Fighting food waste is a daily struggle for single people, with costly consequences for budgets and the planet. Here's how to save food if you cook for yourself
One thing the planet could use less of is waste. Food waste in particular. If it goes into the landfill, it breaks down and creates methane gas, which then contributes to climate change. Nobody wants any more melting ice caps or extreme heatwaves.
While it might not seem like making a change in your own fridge will do much, each act towards making things right does add up.
"If food goes into the landfill, it breaks down and creates methane gas, which then contributes to climate change"
I often hear from singles, couples, or anyone who cooks for one or two, that they would rather go out to eat. When they buy food to cook, it often spoils before they use it all, or they simply toss out leftovers due to boredom.
Here are a few tips on how to use up produce and eat well with less waste.
1. Don’t make a whole recipe
Reduce food waste by adapting your recipes for smaller portions
If you don’t love leftovers and cook for yourself or one other, look for recipes that only make one or two portions at a time.
There are some moments when you need to make the entire batch of something, but often it’s easy to at least cut the portions of each ingredient in half, or even less.
2. Use your freezer
If I make a whole pan of lemon bars or biscuits, for example, I’ll eat one or two the day I make them and freeze the rest. Then I can take one out anytime I’m in the mood.
I also like to freeze cookie dough to make a freshly baked cookie or two easily. I admit, the cookie dough is nice to have in there as an uncooked treat too.
"I also like to freeze cookie dough to make a freshly baked cookie or two easily"
Another great way the freezer comes in handy is to have some items, like frozen roasted corn kernels or frozen kale, that are easy to store for many months. You’ll find them in your local shop ready to go.
Imagine that you come home hungry and that’s all you have. You can toss some of each into a pan with a protein, add a little seasoning or sauce, and you have a super quick meal.
3. Learn one new recipe a week
No matter if you are a seasoned chef or only know how to make ramen noodles, everyone can benefit from creating one new recipe a week.
It gets you out of food ruts and gives you 52 new recipes a year that you know how to make. Building your repertoire gives you confidence and you’ll think of fun options more easily.
4. Get creative
Cooked rice can be saved and portioned out for multiple dishes, including vegetable stir fries
Here’s where the bulk of my advice is. Creativity is key to using up produce and other ingredients. If you make a tofu quiche recipe, for example, it’s easier to make the entire recipe since pie plates are pretty standard and so are most brands of organic tofu.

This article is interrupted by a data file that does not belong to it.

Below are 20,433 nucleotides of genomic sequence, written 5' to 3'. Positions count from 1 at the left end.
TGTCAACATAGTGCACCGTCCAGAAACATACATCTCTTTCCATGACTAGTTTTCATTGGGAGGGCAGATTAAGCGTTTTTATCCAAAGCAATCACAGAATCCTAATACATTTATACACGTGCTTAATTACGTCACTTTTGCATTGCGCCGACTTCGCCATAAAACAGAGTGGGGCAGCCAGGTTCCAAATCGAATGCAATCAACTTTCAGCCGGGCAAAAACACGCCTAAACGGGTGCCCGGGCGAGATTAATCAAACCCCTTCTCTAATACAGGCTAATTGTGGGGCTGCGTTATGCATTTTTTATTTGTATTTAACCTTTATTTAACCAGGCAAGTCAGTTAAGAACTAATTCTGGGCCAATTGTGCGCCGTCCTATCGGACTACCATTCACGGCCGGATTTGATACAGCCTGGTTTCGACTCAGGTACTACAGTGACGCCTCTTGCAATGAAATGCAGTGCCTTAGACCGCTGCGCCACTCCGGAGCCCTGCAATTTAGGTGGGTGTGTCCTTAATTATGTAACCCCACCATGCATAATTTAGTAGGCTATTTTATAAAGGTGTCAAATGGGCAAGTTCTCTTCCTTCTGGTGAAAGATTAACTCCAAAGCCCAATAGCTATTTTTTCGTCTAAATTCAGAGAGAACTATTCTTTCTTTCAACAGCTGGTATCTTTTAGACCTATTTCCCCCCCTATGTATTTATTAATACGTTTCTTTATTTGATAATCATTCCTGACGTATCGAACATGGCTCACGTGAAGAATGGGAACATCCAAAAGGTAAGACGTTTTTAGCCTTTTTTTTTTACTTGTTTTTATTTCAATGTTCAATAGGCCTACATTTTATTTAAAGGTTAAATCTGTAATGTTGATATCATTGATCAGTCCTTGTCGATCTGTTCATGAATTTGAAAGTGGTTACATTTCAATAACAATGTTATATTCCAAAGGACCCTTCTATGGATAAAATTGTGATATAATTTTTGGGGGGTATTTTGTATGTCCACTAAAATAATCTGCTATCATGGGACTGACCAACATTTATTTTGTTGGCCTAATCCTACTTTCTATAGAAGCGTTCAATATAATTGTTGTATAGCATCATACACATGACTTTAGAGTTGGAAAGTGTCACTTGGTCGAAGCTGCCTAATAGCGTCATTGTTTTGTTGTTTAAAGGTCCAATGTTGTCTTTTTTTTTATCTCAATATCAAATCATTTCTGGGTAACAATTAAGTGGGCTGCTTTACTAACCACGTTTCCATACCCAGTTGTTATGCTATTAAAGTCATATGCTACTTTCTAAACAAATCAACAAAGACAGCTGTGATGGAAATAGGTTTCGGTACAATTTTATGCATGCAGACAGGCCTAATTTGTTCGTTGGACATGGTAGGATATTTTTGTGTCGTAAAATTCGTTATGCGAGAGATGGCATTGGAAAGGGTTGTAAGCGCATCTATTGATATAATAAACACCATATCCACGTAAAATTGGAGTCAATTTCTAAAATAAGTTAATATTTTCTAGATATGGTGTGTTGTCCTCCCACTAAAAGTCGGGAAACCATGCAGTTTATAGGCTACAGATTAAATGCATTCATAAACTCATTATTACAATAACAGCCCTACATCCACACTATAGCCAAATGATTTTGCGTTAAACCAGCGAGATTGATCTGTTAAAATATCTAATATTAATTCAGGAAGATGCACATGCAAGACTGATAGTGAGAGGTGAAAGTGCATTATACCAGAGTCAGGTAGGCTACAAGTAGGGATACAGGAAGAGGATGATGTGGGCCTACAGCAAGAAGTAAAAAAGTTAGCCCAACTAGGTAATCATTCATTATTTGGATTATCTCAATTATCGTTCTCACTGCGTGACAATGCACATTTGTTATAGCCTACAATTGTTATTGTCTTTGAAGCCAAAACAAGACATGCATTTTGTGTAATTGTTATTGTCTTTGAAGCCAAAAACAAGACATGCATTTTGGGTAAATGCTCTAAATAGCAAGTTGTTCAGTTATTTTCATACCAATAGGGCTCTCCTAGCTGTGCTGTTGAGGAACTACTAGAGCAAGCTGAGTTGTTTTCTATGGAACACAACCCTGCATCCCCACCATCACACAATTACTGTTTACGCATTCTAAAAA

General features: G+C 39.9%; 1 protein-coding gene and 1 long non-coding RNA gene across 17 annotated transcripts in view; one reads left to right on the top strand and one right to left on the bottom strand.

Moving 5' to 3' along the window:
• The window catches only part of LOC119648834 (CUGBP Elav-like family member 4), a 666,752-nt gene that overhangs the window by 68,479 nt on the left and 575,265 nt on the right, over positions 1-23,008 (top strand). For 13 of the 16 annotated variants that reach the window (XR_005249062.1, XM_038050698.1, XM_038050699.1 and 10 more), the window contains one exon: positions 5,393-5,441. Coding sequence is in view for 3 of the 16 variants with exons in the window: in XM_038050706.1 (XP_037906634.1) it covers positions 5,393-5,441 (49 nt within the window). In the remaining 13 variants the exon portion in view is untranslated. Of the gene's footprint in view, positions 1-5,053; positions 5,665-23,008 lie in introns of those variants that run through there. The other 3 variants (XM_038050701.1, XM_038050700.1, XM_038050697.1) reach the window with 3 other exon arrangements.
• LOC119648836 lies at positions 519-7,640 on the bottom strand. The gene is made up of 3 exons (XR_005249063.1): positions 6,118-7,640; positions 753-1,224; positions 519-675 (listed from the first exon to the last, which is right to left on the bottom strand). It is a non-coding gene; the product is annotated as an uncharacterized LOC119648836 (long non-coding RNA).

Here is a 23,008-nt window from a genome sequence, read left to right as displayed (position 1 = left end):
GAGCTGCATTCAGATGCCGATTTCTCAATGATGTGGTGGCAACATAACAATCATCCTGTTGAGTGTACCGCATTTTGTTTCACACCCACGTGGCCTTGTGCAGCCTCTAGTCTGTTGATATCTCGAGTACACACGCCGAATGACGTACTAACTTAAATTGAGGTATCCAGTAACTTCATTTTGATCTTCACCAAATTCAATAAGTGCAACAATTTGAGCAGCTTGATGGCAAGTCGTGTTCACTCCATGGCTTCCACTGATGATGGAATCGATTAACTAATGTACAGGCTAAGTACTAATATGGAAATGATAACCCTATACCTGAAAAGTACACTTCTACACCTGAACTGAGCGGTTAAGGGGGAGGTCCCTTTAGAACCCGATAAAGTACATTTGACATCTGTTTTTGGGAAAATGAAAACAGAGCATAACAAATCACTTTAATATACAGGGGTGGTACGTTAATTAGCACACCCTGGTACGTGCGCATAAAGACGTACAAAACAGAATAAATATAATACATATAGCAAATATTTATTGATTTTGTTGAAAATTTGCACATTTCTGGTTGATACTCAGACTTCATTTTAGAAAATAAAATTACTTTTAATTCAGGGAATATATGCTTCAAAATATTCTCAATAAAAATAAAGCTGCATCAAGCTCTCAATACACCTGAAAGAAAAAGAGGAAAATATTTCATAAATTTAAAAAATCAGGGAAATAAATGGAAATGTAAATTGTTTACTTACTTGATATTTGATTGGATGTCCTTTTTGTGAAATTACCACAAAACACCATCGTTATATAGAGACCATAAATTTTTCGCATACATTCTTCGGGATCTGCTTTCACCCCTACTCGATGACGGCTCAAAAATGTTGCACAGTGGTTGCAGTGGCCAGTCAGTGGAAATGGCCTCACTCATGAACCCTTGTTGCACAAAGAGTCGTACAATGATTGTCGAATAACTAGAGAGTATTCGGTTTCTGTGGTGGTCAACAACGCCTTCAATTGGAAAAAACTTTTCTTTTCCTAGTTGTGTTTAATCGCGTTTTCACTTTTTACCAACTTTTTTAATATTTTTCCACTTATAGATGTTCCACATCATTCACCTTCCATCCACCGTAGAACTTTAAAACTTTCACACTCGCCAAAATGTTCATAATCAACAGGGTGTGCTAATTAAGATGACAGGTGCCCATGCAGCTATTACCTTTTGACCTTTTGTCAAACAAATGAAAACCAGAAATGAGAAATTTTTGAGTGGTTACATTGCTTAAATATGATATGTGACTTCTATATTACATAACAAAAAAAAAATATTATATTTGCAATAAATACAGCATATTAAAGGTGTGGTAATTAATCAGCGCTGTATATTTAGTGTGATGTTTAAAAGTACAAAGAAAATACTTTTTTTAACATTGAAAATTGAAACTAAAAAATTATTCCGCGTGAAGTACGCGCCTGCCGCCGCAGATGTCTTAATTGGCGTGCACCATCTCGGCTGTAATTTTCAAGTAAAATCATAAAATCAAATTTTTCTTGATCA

My advice is to make it crustless, so that the first night you have it warm with sides. The next day, you cut up a slice and toss it into a salad; the third day, put it into a sandwich with mayo, mustard, and pickles; and the fourth day, it can be rolled up with rice and other seasonings into a sushi type roll.
One crustless quiche easily becomes four different meals.
The same principle applies to other foods. Cook up one cup of brown rice in two cups of water, and you can have it with cinnamon, honey, and your favourite type of milk for breakfast. Then have it as a side with a salad or rolled up into a sushi roll for lunch.
5. Don’t try to be perfect
Use up vegetable scraps in a broth, which can be added to soups and risottos
When I talk about getting creative, many people get tripped up when a recipe calls for leeks and they only have a brown onion, or a recipe calls for one type of squash and they have another. Many recipes are quite good with similar produce.
While you do need specific ingredients and measurements for certain things, there are far more situations where you can be creative with what you have on hand and make use of every bit of those greens, garlic, etc.
Recipes are just a guide. Often veggie swaps create something even better than the original. That cream of mushroom dish you love might get a revamp as a cream of brocolli—or use up several different vegetables all together.
"Recipes are just a guide. Often veggie swaps create something even better than the original"
Another perfectly imperfect way to use up scraps, such as ends of onions, carrots, celery, broccoli, or corn cobs, is to turn them into broth.
If you have too much of any one item, and don’t want the flavour to take over, remember the freezer.
Read more: 6 Tips for becoming a reducetarian
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